Behind the Scenes: Printing Urns in 3D [VIDEO]
EDEN PRAIRIE - This week in our Behind the Scenes series we are taking a look at the art of 3D printing. Pete Saari is the owner of Foreverence in Eden Prairie. They are using 3D printing to make unique urns.
"I think the technology has turned the corner both in terms of design accuracy as well as material properties," says Saari, "Thinking back to three, five years ago it would print in a very crude gypsum product, or just a white, not very accurate plastic."
Saari says it may sound strange to be printing urns, but he believes they are bringing comfort and joy to peoples' lives.
"Most often our pieces are not for the person, they are for the people that are left behind to enjoy. It's something that's very symbolic or emblematic of the person who passed away so that's kind of what drives us," says Saari.
You can see some of the urns they've made below.
Let's go through the process. First a design is needed. Saari says this usually is the longest part of the process. For now let's use my camera as the design. Saari says it would take about ten days to render a design, print the product, and finish it in post process. Once a CAD file is fed into the machine, the printing process begins.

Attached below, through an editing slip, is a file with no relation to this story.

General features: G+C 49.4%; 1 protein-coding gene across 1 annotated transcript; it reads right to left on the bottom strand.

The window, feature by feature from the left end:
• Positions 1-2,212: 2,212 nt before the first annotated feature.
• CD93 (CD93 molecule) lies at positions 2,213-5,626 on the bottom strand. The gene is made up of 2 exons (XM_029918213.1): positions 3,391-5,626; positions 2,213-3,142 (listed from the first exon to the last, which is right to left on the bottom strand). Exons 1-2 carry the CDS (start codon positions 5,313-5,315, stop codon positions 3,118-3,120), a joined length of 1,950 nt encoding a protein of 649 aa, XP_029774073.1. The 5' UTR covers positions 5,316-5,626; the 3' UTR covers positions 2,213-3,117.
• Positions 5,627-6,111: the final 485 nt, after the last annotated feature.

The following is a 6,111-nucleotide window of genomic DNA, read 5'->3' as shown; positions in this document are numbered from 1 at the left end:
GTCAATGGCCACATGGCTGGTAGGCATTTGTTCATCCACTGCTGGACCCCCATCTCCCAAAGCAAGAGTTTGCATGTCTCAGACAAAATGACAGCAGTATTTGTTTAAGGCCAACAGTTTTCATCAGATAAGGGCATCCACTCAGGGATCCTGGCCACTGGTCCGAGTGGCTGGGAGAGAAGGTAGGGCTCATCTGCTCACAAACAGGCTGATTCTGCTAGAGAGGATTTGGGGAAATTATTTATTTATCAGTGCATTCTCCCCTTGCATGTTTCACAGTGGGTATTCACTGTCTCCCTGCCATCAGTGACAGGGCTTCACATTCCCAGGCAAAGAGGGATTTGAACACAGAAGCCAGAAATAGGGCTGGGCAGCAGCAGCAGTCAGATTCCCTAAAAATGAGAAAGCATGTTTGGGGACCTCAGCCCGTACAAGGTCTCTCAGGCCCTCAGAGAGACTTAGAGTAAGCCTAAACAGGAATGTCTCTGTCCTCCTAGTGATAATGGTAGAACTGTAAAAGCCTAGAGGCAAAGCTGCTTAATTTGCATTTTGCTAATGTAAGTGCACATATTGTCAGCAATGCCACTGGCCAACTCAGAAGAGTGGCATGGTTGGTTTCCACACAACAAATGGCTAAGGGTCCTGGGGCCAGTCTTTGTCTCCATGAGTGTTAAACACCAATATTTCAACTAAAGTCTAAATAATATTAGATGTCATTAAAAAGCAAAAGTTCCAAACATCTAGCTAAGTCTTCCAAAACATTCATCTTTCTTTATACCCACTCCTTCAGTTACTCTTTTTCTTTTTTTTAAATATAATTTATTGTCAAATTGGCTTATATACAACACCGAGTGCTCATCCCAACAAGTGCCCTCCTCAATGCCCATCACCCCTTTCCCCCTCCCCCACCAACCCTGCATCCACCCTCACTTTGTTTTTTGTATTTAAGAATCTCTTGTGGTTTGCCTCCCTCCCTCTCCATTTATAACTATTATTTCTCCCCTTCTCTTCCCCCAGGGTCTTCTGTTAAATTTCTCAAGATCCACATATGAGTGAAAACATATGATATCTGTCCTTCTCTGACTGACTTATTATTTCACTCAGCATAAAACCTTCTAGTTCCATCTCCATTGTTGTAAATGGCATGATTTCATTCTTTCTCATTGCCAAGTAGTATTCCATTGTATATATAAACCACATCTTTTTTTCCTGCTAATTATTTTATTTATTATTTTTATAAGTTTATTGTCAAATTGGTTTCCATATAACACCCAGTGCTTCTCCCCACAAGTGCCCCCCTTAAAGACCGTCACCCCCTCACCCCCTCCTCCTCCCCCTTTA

"What's happening here is there is a giant bed of ceramic powder. This item is building with this arm moving back in forth," says Saari, "It's building by laying down layer after layer. When the item is done, that bed of powder will look kind of like it does at the beginning."
Once it's done printing you have to remove the ceramic powder from the item. That is done in the suctioning box with a little air blower that helps clean off all the powder. Then the item moves to the oven to cure.
Once cured, the remaining process depends on how many details the item has. For our piece, the camera, some of the details would have to be done in post-processing. For example the small writing on the camera would not be able to be printed, but it could be painted on.
However, Saari says the magic of 3D printing starts at the beginning.
The magic isn't so much in the build, the magic is in what gets fed into the machine by way of art and design.